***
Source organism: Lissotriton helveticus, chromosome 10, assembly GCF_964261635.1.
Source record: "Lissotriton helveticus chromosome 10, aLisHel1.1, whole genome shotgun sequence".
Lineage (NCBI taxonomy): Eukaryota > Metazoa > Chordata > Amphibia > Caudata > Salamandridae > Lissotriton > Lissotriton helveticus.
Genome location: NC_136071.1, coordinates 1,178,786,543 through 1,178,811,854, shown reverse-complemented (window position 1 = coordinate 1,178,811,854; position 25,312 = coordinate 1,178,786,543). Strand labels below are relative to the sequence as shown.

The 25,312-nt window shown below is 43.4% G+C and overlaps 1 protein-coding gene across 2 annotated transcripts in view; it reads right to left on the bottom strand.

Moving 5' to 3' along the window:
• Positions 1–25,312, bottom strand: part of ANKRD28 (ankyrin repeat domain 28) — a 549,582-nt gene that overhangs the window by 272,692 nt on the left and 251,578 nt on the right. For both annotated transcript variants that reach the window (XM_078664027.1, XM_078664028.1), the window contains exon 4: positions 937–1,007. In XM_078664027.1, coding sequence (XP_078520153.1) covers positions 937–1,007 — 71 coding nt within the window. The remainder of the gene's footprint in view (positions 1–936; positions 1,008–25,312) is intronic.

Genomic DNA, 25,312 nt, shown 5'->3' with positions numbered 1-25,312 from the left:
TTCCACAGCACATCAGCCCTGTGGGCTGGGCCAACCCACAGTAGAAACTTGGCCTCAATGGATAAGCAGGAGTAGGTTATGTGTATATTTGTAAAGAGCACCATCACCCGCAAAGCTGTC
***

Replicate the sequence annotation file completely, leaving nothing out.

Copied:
Source organism: Lissotriton helveticus, chromosome 10, assembly GCF_964261635.1.
Source record: "Lissotriton helveticus chromosome 10, aLisHel1.1, whole genome shotgun sequence".
Lineage (NCBI taxonomy): Eukaryota > Metazoa > Chordata > Amphibia > Caudata > Salamandridae > Lissotriton > Lissotriton helveticus.
Genome location: NC_136071.1, coordinates 1,178,786,543 through 1,178,811,854, shown reverse-complemented (window position 1 = coordinate 1,178,811,854; position 25,312 = coordinate 1,178,786,543). Strand labels below are relative to the sequence as shown.

The 25,312-nt window shown below is 43.4% G+C and overlaps 1 protein-coding gene across 2 annotated transcripts in view; it reads right to left on the bottom strand.

Moving 5' to 3' along the window:
• Positions 1–25,312, bottom strand: part of ANKRD28 (ankyrin repeat domain 28) — a 549,582-nt gene that overhangs the window by 272,692 nt on the left and 251,578 nt on the right. For both annotated transcript variants that reach the window (XM_078664027.1, XM_078664028.1), the window contains exon 4: positions 937–1,007. In XM_078664027.1, coding sequence (XP_078520153.1) covers positions 937–1,007 — 71 coding nt within the window. The remainder of the gene's footprint in view (positions 1–936; positions 1,008–25,312) is intronic.

Genomic DNA, 25,312 nt, shown 5'->3' with positions numbered 1-25,312 from the left:
TTCCACAGCACATCAGCCCTGTGGGCTGGGCCAACCCACAGTAGAAACTTGGCCTCAATGGATAAGCAGGAGTAGGTTATGTGTATATTTGTAAAGAGCACCATCACCCGCAAAGCTGTC